Arnon Grunberg



Jonathan Mahler reviewed Maria Konnikova's book 'The Confidence Game -- Why We Fall For It... Every Time':

'Of course everyone has the capacity to deceive, but we are all constantly engaging in minor acts of deception. According to one study cited by Konnikova, we lie an average of three times during a routine 10-minute conversation with a stranger or acquaintance. “Con artists, in some sense, merely take our regular white lies to the next level,” she writes. Complimenting someone’s tie is not exactly the same thing as cleaning out his bank account with the promise of a once-in-a-lifetime investment opportunity, but the point is well taken: Because we already inhabit a universe of small, casual lies, it’s that much easier to buy into larger, preconceived ones.'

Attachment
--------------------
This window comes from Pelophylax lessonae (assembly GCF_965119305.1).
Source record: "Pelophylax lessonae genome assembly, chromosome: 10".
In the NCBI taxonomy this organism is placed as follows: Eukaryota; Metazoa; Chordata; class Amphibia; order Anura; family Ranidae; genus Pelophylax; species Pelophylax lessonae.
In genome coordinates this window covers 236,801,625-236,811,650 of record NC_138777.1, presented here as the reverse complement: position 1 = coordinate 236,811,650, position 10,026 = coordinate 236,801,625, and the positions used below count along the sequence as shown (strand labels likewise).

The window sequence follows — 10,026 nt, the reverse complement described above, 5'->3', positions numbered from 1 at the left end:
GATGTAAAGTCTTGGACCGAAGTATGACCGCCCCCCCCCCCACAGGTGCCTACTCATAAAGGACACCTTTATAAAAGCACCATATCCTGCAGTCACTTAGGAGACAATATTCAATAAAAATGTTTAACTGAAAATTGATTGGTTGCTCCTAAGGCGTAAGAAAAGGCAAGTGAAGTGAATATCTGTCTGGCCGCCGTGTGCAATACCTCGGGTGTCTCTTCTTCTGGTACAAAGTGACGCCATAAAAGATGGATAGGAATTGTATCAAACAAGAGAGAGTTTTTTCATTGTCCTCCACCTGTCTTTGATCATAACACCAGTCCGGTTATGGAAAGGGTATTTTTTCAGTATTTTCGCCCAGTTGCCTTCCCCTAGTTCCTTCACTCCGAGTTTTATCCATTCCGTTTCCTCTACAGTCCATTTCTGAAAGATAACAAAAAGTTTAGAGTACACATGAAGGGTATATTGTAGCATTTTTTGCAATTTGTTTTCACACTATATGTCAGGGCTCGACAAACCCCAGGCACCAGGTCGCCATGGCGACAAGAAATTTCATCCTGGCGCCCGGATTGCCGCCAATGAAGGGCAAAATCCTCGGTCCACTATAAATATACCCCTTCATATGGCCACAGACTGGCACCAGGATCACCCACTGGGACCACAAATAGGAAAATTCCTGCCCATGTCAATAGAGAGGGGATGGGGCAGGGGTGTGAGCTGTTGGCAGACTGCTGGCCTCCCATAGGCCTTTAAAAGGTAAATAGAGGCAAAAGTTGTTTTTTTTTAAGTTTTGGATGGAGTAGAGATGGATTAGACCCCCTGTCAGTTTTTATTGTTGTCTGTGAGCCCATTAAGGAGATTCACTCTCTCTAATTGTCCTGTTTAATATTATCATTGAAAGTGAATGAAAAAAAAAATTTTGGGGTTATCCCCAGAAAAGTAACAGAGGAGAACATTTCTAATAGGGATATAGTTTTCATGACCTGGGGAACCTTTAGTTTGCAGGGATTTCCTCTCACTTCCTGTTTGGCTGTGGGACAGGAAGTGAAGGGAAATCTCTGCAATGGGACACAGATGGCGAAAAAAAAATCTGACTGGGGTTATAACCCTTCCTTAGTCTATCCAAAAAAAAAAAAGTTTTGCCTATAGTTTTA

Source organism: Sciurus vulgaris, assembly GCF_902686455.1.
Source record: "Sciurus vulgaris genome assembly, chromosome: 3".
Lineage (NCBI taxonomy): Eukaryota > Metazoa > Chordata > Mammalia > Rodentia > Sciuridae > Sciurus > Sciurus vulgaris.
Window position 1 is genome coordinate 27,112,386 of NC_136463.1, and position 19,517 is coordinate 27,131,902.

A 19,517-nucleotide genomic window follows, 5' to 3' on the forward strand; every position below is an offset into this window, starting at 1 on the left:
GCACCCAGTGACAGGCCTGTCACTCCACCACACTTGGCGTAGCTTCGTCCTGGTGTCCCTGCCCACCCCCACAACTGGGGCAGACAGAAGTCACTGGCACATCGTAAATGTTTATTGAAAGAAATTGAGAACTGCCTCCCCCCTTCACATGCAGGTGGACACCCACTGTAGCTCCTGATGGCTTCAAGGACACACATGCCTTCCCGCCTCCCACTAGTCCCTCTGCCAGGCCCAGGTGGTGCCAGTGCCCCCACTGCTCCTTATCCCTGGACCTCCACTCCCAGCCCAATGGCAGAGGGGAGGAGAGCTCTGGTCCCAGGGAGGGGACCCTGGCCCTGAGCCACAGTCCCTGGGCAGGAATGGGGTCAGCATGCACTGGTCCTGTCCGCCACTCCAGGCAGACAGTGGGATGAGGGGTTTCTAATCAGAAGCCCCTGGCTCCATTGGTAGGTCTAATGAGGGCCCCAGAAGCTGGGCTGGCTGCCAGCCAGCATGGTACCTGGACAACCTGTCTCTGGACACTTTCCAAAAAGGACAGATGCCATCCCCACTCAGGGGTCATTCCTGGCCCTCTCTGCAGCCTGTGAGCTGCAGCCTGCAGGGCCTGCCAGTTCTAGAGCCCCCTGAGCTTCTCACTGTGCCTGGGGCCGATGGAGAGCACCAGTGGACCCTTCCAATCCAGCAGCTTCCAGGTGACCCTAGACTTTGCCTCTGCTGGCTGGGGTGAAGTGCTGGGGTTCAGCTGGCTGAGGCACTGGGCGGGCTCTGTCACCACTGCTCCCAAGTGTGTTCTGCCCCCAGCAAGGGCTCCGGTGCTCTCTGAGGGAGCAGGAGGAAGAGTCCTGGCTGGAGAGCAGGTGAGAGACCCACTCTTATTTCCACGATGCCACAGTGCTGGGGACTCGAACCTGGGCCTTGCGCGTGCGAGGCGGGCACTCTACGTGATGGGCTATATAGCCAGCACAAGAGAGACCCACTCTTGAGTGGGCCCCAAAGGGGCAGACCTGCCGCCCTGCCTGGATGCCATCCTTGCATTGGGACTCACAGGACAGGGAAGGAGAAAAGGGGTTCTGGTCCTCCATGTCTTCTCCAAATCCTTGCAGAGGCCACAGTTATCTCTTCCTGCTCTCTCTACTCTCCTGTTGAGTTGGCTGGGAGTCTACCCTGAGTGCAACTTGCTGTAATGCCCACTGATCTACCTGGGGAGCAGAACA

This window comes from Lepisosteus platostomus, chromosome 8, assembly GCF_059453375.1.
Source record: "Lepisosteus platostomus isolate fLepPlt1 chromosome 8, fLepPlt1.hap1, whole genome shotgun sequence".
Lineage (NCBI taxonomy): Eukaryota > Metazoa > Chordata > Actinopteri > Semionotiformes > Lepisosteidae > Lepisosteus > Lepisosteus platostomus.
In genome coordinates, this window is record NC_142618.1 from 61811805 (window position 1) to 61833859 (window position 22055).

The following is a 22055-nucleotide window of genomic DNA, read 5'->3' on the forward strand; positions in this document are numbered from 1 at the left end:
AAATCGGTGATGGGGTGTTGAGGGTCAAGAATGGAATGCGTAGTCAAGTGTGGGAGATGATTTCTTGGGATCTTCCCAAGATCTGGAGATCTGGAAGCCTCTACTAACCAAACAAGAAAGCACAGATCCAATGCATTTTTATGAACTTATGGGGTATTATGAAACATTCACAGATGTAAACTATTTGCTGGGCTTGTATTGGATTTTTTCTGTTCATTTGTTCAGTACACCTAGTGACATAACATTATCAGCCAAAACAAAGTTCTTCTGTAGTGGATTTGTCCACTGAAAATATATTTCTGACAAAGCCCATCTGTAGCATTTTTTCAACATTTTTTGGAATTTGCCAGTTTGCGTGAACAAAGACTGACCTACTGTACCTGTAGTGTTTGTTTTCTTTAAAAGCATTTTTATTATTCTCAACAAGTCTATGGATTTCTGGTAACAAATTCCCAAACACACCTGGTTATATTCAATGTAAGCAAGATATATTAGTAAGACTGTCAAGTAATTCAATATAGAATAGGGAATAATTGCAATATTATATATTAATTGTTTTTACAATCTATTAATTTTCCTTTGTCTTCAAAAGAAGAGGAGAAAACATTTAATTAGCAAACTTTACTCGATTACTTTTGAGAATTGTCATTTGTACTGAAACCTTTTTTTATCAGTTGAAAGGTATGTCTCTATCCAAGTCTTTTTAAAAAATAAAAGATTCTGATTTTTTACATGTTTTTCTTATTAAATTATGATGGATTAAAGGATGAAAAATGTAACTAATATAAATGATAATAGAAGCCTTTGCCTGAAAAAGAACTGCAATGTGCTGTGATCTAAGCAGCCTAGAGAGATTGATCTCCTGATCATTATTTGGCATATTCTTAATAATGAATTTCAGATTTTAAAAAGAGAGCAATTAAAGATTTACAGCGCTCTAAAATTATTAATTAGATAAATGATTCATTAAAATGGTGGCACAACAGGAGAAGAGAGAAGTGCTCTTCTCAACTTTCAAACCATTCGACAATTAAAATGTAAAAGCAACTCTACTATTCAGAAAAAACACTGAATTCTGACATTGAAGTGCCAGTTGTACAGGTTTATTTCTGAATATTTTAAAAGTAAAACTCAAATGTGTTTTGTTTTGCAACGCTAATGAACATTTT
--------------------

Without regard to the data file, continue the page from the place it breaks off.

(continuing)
'Con artists aren’t just master manipulators; they are expert storytellers. Much as we are intrinsically inclined to trust, we are naturally drawn to a compelling story.'

Read the review here.

What's the difference between a good story teller and a con artist? For the con artist the story is just a means to an end, for the author the book is the end. Life is a means to the end that's called literature.

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